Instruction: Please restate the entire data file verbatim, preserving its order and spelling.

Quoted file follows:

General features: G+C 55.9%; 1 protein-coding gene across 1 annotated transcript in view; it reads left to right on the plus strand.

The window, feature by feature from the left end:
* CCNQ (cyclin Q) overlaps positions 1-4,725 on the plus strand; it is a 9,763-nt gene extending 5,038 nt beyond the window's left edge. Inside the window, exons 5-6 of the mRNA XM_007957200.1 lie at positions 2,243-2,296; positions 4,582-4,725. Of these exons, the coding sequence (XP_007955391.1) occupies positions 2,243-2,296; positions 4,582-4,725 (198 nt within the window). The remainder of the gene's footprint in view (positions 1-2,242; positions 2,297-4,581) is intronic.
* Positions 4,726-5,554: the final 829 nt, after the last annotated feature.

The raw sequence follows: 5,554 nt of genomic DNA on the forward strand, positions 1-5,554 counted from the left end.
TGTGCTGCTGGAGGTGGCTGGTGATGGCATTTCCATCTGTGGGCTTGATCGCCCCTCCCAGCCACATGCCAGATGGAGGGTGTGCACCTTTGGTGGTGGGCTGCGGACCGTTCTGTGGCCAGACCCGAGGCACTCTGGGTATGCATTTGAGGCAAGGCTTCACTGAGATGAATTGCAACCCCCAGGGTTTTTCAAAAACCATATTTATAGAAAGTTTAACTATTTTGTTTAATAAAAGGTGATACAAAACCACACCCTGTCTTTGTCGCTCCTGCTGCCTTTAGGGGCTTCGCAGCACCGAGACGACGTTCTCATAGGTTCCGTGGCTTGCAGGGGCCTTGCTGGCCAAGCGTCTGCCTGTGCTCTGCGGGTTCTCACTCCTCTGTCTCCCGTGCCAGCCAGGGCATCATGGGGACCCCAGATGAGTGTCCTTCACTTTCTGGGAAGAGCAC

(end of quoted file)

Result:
General features: G+C 55.9%; 1 protein-coding gene across 1 annotated transcript in view; it reads left to right on the plus strand.

The window, feature by feature from the left end:
* CCNQ (cyclin Q) overlaps positions 1-4,725 on the plus strand; it is a 9,763-nt gene extending 5,038 nt beyond the window's left edge. Inside the window, exons 5-6 of the mRNA XM_007957200.1 lie at positions 2,243-2,296; positions 4,582-4,725. Of these exons, the coding sequence (XP_007955391.1) occupies positions 2,243-2,296; positions 4,582-4,725 (198 nt within the window). The remainder of the gene's footprint in view (positions 1-2,242; positions 2,297-4,581) is intronic.
* Positions 4,726-5,554: the final 829 nt, after the last annotated feature.

The raw sequence follows: 5,554 nt of genomic DNA on the forward strand, positions 1-5,554 counted from the left end.
TGTGCTGCTGGAGGTGGCTGGTGATGGCATTTCCATCTGTGGGCTTGATCGCCCCTCCCAGCCACATGCCAGATGGAGGGTGTGCACCTTTGGTGGTGGGCTGCGGACCGTTCTGTGGCCAGACCCGAGGCACTCTGGGTATGCATTTGAGGCAAGGCTTCACTGAGATGAATTGCAACCCCCAGGGTTTTTCAAAAACCATATTTATAGAAAGTTTAACTATTTTGTTTAATAAAAGGTGATACAAAACCACACCCTGTCTTTGTCGCTCCTGCTGCCTTTAGGGGCTTCGCAGCACCGAGACGACGTTCTCATAGGTTCCGTGGCTTGCAGGGGCCTTGCTGGCCAAGCGTCTGCCTGTGCTCTGCGGGTTCTCACTCCTCTGTCTCCCGTGCCAGCCAGGGCATCATGGGGACCCCAGATGAGTGTCCTTCACTTTCTGGGAAGAGCAC